Energy > AG Speaking Energy > Handicapping Clean Power Plan Outcomes – Petitioners’ Briefs
09 Mar '16

The petitioners challenging the Environmental Protection Agency’s (EPA) Clean Power Plan (CPP) in the U.S. Court of Appeals for the D.C. Circuit filed their joint opening briefs on February 19, 2016. The Opening Briefs of Petitioners on Core Legal Issues (“Core Legal Issues Brief”) is available here. The Opening Brief of Petitioners on Procedural and Record-Based Issues (“Procedural Issues Brief”) is available here.

The briefs present withering attacks on EPA’s legal authority to promulgate the CPP and on numerous challenges to the procedures EPA followed and the issues it considered, offering the D.C. Circuit an array of avenues on which to vacate the rule. EPA and parties that intervened in support of the CPP will file their responsive arguments by March 28, 2016. Petitioners’ reply briefs are to be filed on April 15, 2016. Oral argument is scheduled for June 2, 2016.

Until briefing is completed and oral argument heard, predicting how the Court will rule is a “fool’s errand.” Nevertheless, the briefs lay out options for the Court to vacate the CPP, ranging from an argument that would significantly cabin EPA’s power under the Clean Air Act (CAA) to detailed technical attacks on the process EPA followed in promulgating the rule:

First, relying heavily on the Supreme Court’s decision in UARG v. EPA, petitioners characterize the CPP as an effort by EPA to make “decisions of vast ‘economic and political significance’” that would “‘bring about an enormous and transformative expansion’ in its authority under a ‘long-extant statute.’” Core Legal Issues Brief at 32 (citations omitted). Petitioners assert that EPA’s statutory authority is limited to actions available to a source “Within the fence line.”

Second, petitioners argue that Section 111(d) of the CAA expressly prohibits EPA’s use of Section 111 to require states to regulate “any air pollutant . . . emitted from a source category which is regulated under section [1]12.” CAA § 111(d)(1)(A). Since EPA has promulgated the Mercury and Air Toxic Standards for Power Plants (MATS) pursuant to Section 112, petitioners assert that EPA is barred from promulgating the CPP under Section 111. Core Legal Issues Brief at 61-74.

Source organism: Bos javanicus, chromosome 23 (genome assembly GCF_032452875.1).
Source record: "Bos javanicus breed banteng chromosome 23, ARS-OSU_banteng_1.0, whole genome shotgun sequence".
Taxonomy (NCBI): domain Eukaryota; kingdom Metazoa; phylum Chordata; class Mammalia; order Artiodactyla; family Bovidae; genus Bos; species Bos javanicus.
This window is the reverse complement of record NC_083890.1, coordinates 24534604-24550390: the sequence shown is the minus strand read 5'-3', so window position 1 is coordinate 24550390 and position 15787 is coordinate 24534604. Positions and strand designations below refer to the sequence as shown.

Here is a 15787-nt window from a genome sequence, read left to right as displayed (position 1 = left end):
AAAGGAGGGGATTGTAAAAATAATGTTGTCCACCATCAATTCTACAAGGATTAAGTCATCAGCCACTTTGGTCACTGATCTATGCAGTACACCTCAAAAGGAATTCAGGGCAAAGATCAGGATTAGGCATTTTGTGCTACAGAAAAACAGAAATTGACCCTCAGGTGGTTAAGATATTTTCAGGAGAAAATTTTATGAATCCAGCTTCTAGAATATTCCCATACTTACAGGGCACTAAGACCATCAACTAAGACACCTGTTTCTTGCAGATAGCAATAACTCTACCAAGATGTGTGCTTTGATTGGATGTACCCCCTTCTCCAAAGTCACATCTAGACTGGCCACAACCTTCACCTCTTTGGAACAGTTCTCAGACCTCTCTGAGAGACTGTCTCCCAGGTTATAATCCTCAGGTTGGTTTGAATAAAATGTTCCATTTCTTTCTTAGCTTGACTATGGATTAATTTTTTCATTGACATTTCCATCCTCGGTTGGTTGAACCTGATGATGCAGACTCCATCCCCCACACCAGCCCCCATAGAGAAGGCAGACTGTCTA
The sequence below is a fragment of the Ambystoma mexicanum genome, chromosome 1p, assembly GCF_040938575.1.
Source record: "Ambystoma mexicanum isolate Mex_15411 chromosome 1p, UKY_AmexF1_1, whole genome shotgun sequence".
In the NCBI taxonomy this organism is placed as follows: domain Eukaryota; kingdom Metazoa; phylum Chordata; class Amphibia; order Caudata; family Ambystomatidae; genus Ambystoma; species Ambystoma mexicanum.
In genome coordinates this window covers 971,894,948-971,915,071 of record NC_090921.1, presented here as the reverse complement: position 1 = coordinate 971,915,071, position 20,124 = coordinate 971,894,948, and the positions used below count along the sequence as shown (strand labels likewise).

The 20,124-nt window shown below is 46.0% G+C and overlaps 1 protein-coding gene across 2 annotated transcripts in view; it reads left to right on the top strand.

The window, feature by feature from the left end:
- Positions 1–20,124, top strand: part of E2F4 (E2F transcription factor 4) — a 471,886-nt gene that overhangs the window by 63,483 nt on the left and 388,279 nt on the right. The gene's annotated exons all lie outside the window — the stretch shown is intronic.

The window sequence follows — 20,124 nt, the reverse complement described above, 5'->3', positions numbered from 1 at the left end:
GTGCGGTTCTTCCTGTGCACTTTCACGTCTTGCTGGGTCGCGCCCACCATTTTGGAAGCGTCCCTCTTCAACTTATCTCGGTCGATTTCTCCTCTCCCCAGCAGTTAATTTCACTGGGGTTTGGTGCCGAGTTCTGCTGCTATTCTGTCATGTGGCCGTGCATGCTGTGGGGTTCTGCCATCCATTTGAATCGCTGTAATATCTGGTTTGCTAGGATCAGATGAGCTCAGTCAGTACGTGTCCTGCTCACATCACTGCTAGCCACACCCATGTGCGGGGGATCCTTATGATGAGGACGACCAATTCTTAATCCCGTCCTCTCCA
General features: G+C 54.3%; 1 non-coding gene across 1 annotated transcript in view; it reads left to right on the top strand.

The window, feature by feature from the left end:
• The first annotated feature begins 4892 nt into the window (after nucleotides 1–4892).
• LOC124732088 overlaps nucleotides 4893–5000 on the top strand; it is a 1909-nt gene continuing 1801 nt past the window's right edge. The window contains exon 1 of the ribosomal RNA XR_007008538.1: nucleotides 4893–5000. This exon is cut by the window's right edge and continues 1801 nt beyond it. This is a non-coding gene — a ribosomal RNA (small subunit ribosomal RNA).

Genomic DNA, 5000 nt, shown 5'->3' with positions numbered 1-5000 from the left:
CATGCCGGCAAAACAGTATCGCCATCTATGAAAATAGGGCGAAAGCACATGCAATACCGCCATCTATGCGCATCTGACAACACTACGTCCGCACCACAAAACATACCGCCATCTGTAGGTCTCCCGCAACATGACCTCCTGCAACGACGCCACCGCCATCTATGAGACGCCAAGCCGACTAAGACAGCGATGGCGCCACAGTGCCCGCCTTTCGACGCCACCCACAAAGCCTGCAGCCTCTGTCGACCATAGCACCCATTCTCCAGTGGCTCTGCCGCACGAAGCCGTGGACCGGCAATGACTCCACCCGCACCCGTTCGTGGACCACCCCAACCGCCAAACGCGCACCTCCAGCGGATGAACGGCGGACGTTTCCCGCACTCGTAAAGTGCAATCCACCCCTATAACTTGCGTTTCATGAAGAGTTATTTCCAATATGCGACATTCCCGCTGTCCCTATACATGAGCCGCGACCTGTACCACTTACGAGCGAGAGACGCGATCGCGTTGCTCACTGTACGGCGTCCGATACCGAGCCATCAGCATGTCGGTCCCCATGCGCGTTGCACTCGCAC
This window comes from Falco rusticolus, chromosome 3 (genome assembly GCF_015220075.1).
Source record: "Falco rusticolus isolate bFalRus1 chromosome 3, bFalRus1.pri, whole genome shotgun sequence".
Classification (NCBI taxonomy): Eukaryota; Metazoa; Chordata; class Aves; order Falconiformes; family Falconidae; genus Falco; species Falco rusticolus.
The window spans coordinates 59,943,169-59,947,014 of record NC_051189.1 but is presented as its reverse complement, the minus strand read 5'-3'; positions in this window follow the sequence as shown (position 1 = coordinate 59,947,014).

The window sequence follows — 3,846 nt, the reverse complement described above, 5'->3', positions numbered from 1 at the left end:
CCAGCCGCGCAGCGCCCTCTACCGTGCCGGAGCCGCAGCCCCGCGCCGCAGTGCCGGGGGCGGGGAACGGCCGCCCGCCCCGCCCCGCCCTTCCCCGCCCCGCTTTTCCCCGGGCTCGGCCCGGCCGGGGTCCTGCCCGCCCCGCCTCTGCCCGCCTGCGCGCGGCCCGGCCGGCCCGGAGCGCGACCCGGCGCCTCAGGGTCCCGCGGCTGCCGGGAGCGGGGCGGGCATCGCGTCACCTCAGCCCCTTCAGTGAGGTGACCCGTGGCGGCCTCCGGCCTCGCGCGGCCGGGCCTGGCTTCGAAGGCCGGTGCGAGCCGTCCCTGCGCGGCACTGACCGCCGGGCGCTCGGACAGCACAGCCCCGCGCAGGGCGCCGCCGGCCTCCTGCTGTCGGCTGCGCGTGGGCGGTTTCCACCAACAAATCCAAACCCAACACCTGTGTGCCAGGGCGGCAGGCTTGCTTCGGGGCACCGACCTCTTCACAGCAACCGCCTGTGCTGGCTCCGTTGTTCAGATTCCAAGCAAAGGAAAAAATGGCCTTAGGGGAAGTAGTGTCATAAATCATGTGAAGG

Third, petitioners identify an array of flaws in EPA’s rulemaking process, including that the final rule differed so significantly from the proposed rule that there was inadequate opportunity to comment and that several aspects of EPA’s technical and economic analyses were not supported and/or addressed issues outside EPA’s expertise. Procedural Issues Brief at 13-17, 22-49, 53-55.

The first option would provide the broadest victory to those parties opposed to EPA regulation of greenhouse gases (GHG). The third option would require lengthy, time-consuming evaluation by the Court of complex and highly fact-specific procedural challenges. The second option seems the likeliest basis for the Court to rule in petitioners’ favor. Here is why.

The CPP has become highly politicized, and the D.C. Circuit’s decision will likely be issued during the last weeks of a presidential election campaign marked by unprecedented levels of hostility and animosity. If that were not enough, the vacancy on the Supreme Court, and the potential for a 4-to-4 deadlock were the challenges to the CPP to reach the Court before the vacancy is filled, produce more intense scrutiny of whatever decision the D.C. Circuit reaches.

Should the D.C. Circuit conclude that the CPP is unlawful and must be vacated, a ruling that EPA cannot regulate under Section 111 of the CAA sources already regulated under Section 112 leaves for another day whether the current CAA provides EPA with the authority to regulate GHGs emitted by fossil-fuel electricity generators. The Supreme Court has already struck down the MATS Rule. While EPA has promulgated a new MATS Rule addressing the issues on which the Supreme Court ruled, the validity of the new MATS Rule remains uncertain. Irrespective of how the new MATS Rule fares, EPA would be able to choose whether to regulate power plants under Section 111 or Section 112.

A new president and a new Congress would also have a clean slate on which to develop a comprehensive program to address climate change.